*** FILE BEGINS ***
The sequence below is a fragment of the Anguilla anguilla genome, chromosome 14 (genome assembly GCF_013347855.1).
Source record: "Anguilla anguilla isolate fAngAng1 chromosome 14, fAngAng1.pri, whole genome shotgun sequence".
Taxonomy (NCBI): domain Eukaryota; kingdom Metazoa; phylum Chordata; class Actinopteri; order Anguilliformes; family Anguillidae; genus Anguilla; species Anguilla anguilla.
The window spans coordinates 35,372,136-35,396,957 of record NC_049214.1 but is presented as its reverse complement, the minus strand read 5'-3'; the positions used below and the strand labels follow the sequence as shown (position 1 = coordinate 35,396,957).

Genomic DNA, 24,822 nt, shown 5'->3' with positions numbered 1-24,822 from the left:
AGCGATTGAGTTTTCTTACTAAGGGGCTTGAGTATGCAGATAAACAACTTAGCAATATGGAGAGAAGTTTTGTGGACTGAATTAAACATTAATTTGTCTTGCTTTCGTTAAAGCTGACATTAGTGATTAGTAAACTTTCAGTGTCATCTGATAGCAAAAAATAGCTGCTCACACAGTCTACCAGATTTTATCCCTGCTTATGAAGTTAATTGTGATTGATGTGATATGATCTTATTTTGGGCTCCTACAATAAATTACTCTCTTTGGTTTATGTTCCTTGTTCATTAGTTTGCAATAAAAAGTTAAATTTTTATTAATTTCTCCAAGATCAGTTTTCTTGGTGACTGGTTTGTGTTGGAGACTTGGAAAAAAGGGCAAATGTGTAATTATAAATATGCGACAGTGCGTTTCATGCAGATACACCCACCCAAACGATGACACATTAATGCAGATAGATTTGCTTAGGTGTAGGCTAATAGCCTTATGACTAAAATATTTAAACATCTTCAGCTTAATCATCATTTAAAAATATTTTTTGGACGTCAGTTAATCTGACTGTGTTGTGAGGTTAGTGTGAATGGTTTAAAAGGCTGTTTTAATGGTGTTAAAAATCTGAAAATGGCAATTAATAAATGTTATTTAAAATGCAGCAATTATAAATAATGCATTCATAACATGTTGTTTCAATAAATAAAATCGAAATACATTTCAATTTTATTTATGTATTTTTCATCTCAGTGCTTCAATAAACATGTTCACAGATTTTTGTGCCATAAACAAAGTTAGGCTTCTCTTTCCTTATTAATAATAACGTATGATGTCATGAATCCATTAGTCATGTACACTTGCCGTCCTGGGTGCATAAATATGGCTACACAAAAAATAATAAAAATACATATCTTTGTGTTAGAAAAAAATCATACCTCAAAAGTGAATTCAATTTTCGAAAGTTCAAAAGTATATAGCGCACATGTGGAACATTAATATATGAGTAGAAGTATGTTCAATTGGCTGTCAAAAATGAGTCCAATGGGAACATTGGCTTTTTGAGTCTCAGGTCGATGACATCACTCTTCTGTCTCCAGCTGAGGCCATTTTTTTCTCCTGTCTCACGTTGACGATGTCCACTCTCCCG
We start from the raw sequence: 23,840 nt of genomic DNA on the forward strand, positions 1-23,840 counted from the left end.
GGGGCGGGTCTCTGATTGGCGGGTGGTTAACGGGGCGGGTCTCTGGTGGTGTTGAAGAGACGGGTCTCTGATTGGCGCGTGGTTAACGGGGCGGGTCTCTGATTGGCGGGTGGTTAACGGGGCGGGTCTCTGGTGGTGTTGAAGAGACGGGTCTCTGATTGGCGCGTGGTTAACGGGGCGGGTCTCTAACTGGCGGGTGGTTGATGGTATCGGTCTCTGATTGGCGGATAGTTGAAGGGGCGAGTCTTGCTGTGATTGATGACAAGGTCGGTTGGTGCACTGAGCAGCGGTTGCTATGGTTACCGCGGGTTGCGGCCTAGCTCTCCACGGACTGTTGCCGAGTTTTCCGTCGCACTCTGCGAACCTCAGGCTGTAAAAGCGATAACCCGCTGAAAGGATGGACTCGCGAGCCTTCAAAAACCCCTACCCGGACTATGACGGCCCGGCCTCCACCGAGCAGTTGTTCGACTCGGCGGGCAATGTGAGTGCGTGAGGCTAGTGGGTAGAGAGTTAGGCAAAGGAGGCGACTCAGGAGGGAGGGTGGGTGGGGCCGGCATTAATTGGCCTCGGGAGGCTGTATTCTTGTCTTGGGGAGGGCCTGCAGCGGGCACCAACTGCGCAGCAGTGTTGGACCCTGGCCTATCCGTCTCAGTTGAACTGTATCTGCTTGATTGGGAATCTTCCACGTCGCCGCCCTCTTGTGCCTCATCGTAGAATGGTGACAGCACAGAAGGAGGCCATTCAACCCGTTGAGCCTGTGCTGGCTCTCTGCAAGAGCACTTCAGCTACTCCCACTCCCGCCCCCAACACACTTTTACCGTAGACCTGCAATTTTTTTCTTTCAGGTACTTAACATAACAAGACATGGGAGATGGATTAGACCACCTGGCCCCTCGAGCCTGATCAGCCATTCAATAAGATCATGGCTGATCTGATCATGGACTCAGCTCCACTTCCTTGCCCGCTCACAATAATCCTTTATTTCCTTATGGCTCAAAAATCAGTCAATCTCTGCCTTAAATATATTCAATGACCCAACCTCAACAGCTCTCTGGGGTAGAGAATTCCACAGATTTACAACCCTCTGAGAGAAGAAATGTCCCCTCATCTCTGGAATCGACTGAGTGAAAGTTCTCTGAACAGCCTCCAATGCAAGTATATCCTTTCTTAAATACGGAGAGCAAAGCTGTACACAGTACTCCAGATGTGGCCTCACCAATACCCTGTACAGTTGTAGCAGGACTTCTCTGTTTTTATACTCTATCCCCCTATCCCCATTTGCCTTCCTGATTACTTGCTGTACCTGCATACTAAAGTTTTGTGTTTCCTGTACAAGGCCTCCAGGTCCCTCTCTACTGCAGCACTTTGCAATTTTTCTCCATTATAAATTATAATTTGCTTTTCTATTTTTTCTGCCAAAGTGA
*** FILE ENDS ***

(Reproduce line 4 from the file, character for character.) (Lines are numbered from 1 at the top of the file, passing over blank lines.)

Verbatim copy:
The window spans coordinates 35,372,136-35,396,957 of record NC_049214.1 but is presented as its reverse complement, the minus strand read 5'-3'; the positions used below and the strand labels follow the sequence as shown (position 1 = coordinate 35,396,957).